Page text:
Our study is the first to characterize the transcriptome of a leafhopper vector species. Significant sequence similarity in immune defense genes existed between G. nigrifrons and other well characterized insects. The down-regulation of PGRPs in MFSV transmitters suggested a possible role in rhabdovirus transmission. The results provide a framework for future studies aimed at elucidating the molecular mechanisms of plant virus vector competence.


Hemipteran insects such as aphids, whiteflies, planthoppers and leafhoppers are arguably the most important vectors of plant-infecting viruses. These insects have specialized mouthparts suitable for tissue specific feeding (often the phloem), and wide host ranges that provide ample opportunity for virus transmission [1], [2]. Most insect vectors of plant viruses have significant associations with humans and agroecosystems. Recent rapid changes in these environments have increased crop exposure to viruses and vectors or altered evolutionary, ecological or genetic interactions leading to enhanced transmission [3]. A lack of understanding these factors, including the molecular mechanisms of virus transmission by vectors, reduces our ability to assess and manage risks posed by plant virus vectors, particularly for emerging diseases whose full impacts are not yet realized.

Graminella nigrifrons is one of the most common and abundant leafhoppers in the eastern half of the U.S., presently found in 35 states from southern Maine to Florida [4]. It has a wide plant host range, including oats (Avena sativa L.), maize (Zea mays L.), perennial rye grass (Lolium perenne L.) and johnsongrass (Sorghum halepense L.) [5]. G. nigrifrons is a natural and experimental vector of several pathogens (e.g. maize bushy stunt phytoplasma and corn stunt spiroplasma) as well as several types of viruses, including rhabdoviruses [6][10].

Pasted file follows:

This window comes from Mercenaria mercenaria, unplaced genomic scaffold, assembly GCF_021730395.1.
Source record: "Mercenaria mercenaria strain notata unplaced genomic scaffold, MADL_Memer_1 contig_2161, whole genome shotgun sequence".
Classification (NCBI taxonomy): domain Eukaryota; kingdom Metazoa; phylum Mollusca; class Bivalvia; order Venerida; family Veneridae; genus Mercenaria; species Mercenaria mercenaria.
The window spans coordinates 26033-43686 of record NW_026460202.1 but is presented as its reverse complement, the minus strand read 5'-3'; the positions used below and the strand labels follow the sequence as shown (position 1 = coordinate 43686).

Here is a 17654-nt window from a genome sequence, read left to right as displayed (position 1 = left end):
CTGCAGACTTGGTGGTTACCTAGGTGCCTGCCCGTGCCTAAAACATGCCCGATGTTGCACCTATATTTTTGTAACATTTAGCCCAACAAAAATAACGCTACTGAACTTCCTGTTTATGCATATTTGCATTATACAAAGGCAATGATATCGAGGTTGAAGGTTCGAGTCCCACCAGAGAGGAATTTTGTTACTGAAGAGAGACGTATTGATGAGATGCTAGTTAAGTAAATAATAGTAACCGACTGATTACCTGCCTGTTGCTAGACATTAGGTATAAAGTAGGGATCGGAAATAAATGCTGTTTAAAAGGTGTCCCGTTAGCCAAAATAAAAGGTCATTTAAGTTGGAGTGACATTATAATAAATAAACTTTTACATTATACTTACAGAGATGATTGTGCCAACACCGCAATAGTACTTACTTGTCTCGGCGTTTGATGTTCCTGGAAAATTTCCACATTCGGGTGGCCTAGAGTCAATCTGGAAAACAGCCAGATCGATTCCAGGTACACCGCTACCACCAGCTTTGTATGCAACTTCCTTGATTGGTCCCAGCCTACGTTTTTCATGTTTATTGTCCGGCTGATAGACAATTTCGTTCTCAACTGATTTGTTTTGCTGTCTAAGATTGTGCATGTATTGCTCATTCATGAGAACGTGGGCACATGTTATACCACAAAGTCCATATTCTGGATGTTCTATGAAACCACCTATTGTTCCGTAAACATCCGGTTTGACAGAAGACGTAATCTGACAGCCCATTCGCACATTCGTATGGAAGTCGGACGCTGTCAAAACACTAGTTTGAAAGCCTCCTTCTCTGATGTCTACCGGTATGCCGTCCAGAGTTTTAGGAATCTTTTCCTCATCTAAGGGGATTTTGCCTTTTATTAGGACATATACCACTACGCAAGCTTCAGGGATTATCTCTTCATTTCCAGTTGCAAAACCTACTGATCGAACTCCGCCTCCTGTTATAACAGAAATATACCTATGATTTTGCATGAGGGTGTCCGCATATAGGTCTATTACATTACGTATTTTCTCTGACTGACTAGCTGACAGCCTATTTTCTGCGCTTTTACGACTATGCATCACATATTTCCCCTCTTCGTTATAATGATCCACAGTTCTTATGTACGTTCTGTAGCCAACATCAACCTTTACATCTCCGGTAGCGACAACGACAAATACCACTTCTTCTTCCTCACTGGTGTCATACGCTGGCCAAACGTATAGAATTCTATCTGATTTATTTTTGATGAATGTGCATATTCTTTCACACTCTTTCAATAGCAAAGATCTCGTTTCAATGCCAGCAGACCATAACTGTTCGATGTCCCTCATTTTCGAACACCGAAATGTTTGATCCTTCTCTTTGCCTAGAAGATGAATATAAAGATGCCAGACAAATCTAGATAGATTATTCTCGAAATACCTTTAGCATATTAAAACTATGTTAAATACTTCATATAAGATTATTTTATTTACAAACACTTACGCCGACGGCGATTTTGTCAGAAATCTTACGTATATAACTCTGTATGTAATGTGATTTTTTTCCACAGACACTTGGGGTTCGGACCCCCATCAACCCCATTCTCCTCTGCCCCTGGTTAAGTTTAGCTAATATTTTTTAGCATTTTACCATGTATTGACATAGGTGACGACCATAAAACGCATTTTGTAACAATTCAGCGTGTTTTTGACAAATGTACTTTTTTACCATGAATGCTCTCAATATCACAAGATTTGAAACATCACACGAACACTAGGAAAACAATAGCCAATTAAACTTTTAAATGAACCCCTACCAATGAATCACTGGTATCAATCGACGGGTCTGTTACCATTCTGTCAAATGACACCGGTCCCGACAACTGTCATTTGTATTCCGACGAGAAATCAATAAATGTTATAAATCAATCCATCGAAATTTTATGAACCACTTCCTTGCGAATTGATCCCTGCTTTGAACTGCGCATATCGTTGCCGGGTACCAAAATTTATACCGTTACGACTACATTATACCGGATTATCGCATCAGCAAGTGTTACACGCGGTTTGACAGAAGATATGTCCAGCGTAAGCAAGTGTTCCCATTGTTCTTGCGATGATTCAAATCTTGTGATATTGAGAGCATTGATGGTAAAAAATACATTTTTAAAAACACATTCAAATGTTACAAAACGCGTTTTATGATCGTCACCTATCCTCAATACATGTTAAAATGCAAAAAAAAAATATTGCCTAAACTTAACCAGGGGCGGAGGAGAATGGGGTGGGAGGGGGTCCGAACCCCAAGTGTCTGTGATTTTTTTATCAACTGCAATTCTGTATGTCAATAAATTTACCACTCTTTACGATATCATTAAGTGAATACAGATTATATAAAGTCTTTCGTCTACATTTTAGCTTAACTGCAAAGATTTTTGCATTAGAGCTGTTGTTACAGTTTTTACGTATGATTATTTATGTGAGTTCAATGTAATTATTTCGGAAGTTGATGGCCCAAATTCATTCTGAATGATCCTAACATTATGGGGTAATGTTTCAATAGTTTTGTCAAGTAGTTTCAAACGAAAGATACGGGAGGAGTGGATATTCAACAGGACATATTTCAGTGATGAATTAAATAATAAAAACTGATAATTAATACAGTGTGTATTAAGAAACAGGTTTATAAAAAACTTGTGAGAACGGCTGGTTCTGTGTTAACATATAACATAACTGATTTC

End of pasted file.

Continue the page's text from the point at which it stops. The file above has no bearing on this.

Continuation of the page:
G. nigrifrons has recently been identified as a vector of the emerging Rhabdovirus Maize fine streak virus (MFSV) [7], [11], which is a newly described member of Nucleorhabdovirus, first detected in Georgia, US in 1999 [7]. In maize, this emerging virus causes symptoms of dwarfing and fine chlorotic steaks along intermediate and small veins. Consistent with most rhabdoviruses, MFSV has high vector species specificity as G. nigrifrons is the only reported insect vector [7], [11], [12]. G. nigrifrons transmits MFSV in a persistent propagative manner, but, vector competence for MFSV is not consistent within G. nigrifrons populations. Individual insects can be categorized into three groups according to their acquisition or transmission capabilities after exposure to MFSV infected plants. ‘Transmitters’ acquire and transmit virus (i.e., they are vectors); ‘acquirers’ acquire, but cannot transmit virus; and non-acquirers do not acquire virus after feeding on infected plants [7], [11]. Mechanisms of these differences are unknown, but it is hypothesized that barriers to virus replication and movement within the insect might be the key factors limiting vector competence among G. nigrifrons individuals [13], [14]. While biological parameters associated with MFSV and other pathogen transmission by G. nigrirons are defined, the absence of molecular resources for this vector prevents further investigations into insect vector competence, the molecular basis of rhabodvirus transmission, and comparative vector genomics. While a few molecular investigations exist for planthoppers [15], [16], data for leafhoppers is virtually non-existent.